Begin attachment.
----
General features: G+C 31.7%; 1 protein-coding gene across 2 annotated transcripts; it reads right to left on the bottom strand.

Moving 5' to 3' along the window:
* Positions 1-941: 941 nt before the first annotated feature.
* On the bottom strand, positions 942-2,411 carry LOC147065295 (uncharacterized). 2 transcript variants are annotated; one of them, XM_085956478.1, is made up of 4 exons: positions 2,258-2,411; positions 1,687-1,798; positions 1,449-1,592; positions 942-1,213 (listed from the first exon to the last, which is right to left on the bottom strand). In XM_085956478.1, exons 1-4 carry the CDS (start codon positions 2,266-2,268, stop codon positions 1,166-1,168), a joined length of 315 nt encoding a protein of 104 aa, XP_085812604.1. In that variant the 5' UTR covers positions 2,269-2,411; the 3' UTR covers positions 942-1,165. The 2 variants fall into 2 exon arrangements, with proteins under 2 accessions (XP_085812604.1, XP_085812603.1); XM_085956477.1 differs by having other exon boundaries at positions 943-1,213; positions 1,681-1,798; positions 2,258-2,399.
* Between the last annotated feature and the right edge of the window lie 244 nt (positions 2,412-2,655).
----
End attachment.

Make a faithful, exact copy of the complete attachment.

General features: G+C 31.7%; 1 protein-coding gene across 2 annotated transcripts; it reads right to left on the bottom strand.

Moving 5' to 3' along the window:
* Positions 1-941: 941 nt before the first annotated feature.
* On the bottom strand, positions 942-2,411 carry LOC147065295 (uncharacterized). 2 transcript variants are annotated; one of them, XM_085956478.1, is made up of 4 exons: positions 2,258-2,411; positions 1,687-1,798; positions 1,449-1,592; positions 942-1,213 (listed from the first exon to the last, which is right to left on the bottom strand). In XM_085956478.1, exons 1-4 carry the CDS (start codon positions 2,266-2,268, stop codon positions 1,166-1,168), a joined length of 315 nt encoding a protein of 104 aa, XP_085812604.1. In that variant the 5' UTR covers positions 2,269-2,411; the 3' UTR covers positions 942-1,165. The 2 variants fall into 2 exon arrangements, with proteins under 2 accessions (XP_085812604.1, XP_085812603.1); XM_085956477.1 differs by having other exon boundaries at positions 943-1,213; positions 1,681-1,798; positions 2,258-2,399.
* Between the last annotated feature and the right edge of the window lie 244 nt (positions 2,412-2,655).